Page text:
Here are my thoughts, in no particular order:
- It was a very good course. I learned a lot of useful information in a format that was much easier to digest than if I'd just read a textbook.
- There were ten weeks and each week had a series of lecture videos ranging in length from 5-10 minutes. There were in-lecture quizzes (which didn't count for anything) as well as comprehension quizzes to be taken online after the quizzes. Finally there were homework assignments that required writing code in Matlab or Octave. Solutions were uploaded and graded automatically through a nice seamless interface.
- I loved that the lectures could be watched online at variable speeds. I also loved that I could download the videos and watch them on my phone during my subway commute to and from work. Being able to pause, skip, and review video is a huge advantage. If you zone out for a moment and miss some important point, you can just re-watch it instead of being confused for the remainder of the lecture. Win. I also loved that I was able to download all the slides.
- The quizzes were often pretty challenging. Mostly they were multiple choice but sometimes I had to do numerical computations.
- The homework assignments were often interesting but in order to make them tractable for large numbers of students of many different backgrounds and strengths, the instructors provided an awful lot of pre-written code. This made many of the assignments feel a little plug-and-chug, even though they were tackling pretty complex real-world issues (e.g. spam detection).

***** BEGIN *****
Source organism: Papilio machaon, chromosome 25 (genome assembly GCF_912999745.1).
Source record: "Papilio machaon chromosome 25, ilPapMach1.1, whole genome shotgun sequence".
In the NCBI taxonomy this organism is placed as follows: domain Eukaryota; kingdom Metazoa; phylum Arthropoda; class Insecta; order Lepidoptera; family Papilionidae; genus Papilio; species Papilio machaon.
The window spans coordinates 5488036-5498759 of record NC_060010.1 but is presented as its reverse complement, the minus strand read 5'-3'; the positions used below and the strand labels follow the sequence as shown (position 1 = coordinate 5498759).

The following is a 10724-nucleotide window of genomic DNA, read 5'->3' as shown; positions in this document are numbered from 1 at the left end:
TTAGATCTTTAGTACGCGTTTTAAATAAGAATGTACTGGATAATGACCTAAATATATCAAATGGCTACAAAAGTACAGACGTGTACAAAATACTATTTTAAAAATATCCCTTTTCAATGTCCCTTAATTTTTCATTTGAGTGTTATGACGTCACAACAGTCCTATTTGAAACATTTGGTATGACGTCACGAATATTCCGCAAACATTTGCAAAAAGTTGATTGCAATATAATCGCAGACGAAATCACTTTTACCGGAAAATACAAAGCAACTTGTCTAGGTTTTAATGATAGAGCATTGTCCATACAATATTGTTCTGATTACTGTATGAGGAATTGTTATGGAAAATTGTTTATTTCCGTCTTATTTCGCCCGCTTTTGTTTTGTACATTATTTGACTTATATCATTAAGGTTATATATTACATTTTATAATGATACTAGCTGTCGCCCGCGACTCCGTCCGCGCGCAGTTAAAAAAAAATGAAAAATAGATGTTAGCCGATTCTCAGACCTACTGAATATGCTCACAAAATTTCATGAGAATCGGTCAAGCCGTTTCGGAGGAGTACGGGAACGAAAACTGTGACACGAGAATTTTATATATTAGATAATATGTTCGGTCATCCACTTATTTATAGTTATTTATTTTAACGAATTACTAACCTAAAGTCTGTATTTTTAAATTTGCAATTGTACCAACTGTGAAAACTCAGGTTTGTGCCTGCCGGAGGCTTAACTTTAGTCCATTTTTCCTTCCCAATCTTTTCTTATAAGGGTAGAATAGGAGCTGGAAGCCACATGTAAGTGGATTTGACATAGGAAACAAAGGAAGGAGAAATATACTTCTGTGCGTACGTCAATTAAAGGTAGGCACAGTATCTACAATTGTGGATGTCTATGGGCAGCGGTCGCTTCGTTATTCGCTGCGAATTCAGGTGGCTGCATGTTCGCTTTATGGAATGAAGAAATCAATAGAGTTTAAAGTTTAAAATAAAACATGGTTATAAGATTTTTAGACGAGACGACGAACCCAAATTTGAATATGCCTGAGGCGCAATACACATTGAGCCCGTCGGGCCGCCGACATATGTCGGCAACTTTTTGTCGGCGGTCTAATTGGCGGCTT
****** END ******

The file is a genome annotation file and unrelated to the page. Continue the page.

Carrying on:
I think that last issue is the real sticking point for MOOCs. For a class like this one to really be excellent, students must be challenged with big open-ended design problems that can be solved with many approaches. The student has to figure out for example, what are the best feature vectors, how to code them, how to tune the parameters, etc. Those design problems must be tough and force the student to really struggle. That in turn requires instructors or teaching assistants that can work hand in hand with the students, answering questions, making suggestions, and so on. While the course had an online message board that was supposed to play this role to some extent, I don't think its the same has having face time with an experienced instructor.
None of this is said to knock Coursera or Dr. Ng. Quite the contrary, I feel like I got a great bargain on my investment of zero dollars (although I put a good deal of time into it). However I'm just thinking about the bigger picture of how a MOOC would have to look to be truly a replacement for brick and mortar universities.
I think another big problem MOOCs will face is that a whole lot of students need advising - what courses to take in what sequence, how to study, how to do problem sets, etc. While many individuals can sort this for themselves, a lot of folks can't, and thats a big part of the value that a university provides. Right now I think MOOCs are probably a great resource for people who already know how to study or already have some higher ed under their belts. This article from Inside Higher Ed has some interesting demographic information on who takes MOOCs.
Anyways, it was a fun course and as far as the instructor is concerned, I am now an "expert" (his words!) on Machine Learning!